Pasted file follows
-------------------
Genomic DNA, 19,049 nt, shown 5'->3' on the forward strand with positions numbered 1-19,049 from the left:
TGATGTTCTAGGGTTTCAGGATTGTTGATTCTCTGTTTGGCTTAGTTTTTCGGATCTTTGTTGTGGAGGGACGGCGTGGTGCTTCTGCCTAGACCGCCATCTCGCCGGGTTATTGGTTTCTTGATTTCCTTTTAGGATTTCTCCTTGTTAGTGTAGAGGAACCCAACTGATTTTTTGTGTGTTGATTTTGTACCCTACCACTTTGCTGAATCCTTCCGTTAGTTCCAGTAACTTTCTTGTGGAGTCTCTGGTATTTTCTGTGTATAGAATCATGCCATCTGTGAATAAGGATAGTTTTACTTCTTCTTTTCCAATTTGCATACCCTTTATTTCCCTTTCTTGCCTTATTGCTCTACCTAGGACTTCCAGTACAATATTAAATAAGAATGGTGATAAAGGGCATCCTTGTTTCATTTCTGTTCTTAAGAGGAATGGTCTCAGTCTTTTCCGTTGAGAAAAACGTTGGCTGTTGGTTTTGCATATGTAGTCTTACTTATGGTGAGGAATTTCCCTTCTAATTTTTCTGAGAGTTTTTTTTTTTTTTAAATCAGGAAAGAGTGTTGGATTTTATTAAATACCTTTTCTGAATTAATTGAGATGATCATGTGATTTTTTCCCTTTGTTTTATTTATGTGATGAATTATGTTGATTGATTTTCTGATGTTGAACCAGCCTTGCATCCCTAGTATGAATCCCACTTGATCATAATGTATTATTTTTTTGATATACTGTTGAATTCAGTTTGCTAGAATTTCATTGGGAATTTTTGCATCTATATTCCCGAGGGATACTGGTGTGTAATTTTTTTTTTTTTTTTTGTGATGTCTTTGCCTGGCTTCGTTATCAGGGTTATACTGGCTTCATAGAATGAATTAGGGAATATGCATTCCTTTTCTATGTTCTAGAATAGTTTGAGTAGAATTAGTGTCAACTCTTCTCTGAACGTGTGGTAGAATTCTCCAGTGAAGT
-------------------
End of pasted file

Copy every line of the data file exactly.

Genomic DNA, 19,049 nt, shown 5'->3' on the forward strand with positions numbered 1-19,049 from the left:
TGATGTTCTAGGGTTTCAGGATTGTTGATTCTCTGTTTGGCTTAGTTTTTCGGATCTTTGTTGTGGAGGGACGGCGTGGTGCTTCTGCCTAGACCGCCATCTCGCCGGGTTATTGGTTTCTTGATTTCCTTTTAGGATTTCTCCTTGTTAGTGTAGAGGAACCCAACTGATTTTTTGTGTGTTGATTTTGTACCCTACCACTTTGCTGAATCCTTCCGTTAGTTCCAGTAACTTTCTTGTGGAGTCTCTGGTATTTTCTGTGTATAGAATCATGCCATCTGTGAATAAGGATAGTTTTACTTCTTCTTTTCCAATTTGCATACCCTTTATTTCCCTTTCTTGCCTTATTGCTCTACCTAGGACTTCCAGTACAATATTAAATAAGAATGGTGATAAAGGGCATCCTTGTTTCATTTCTGTTCTTAAGAGGAATGGTCTCAGTCTTTTCCGTTGAGAAAAACGTTGGCTGTTGGTTTTGCATATGTAGTCTTACTTATGGTGAGGAATTTCCCTTCTAATTTTTCTGAGAGTTTTTTTTTTTTTTAAATCAGGAAAGAGTGTTGGATTTTATTAAATACCTTTTCTGAATTAATTGAGATGATCATGTGATTTTTTCCCTTTGTTTTATTTATGTGATGAATTATGTTGATTGATTTTCTGATGTTGAACCAGCCTTGCATCCCTAGTATGAATCCCACTTGATCATAATGTATTATTTTTTTGATATACTGTTGAATTCAGTTTGCTAGAATTTCATTGGGAATTTTTGCATCTATATTCCCGAGGGATACTGGTGTGTAATTTTTTTTTTTTTTTTTGTGATGTCTTTGCCTGGCTTCGTTATCAGGGTTATACTGGCTTCATAGAATGAATTAGGGAATATGCATTCCTTTTCTATGTTCTAGAATAGTTTGAGTAGAATTAGTGTCAACTCTTCTCTGAACGTGTGGTAGAATTCTCCAGTGAAGT